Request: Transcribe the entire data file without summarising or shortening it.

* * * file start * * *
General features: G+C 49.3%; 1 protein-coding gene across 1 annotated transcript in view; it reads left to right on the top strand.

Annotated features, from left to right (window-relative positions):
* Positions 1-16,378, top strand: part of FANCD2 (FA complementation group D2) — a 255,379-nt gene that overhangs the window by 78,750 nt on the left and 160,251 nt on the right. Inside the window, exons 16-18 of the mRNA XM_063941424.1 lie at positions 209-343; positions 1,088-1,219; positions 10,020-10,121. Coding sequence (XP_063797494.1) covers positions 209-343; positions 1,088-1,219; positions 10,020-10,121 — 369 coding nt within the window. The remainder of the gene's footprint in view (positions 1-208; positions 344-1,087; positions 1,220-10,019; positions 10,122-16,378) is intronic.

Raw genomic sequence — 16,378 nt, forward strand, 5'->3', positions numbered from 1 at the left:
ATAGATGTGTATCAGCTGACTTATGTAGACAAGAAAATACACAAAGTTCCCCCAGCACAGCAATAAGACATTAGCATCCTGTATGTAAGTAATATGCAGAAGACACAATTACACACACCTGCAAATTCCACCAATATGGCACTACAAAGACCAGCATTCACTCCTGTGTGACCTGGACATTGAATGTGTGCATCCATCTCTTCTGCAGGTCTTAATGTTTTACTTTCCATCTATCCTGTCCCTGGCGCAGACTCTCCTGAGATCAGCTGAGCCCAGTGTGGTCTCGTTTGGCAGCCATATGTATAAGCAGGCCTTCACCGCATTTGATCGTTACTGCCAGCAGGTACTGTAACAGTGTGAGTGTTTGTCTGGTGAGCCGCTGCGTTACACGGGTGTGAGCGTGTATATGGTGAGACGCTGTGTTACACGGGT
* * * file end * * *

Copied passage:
General features: G+C 49.3%; 1 protein-coding gene across 1 annotated transcript in view; it reads left to right on the top strand.

Annotated features, from left to right (window-relative positions):
* Positions 1-16,378, top strand: part of FANCD2 (FA complementation group D2) — a 255,379-nt gene that overhangs the window by 78,750 nt on the left and 160,251 nt on the right. Inside the window, exons 16-18 of the mRNA XM_063941424.1 lie at positions 209-343; positions 1,088-1,219; positions 10,020-10,121. Coding sequence (XP_063797494.1) covers positions 209-343; positions 1,088-1,219; positions 10,020-10,121 — 369 coding nt within the window. The remainder of the gene's footprint in view (positions 1-208; positions 344-1,087; positions 1,220-10,019; positions 10,122-16,378) is intronic.

Raw genomic sequence — 16,378 nt, forward strand, 5'->3', positions numbered from 1 at the left:
ATAGATGTGTATCAGCTGACTTATGTAGACAAGAAAATACACAAAGTTCCCCCAGCACAGCAATAAGACATTAGCATCCTGTATGTAAGTAATATGCAGAAGACACAATTACACACACCTGCAAATTCCACCAATATGGCACTACAAAGACCAGCATTCACTCCTGTGTGACCTGGACATTGAATGTGTGCATCCATCTCTTCTGCAGGTCTTAATGTTTTACTTTCCATCTATCCTGTCCCTGGCGCAGACTCTCCTGAGATCAGCTGAGCCCAGTGTGGTCTCGTTTGGCAGCCATATGTATAAGCAGGCCTTCACCGCATTTGATCGTTACTGCCAGCAGGTACTGTAACAGTGTGAGTGTTTGTCTGGTGAGCCGCTGCGTTACACGGGTGTGAGCGTGTATATGGTGAGACGCTGTGTTACACGGGT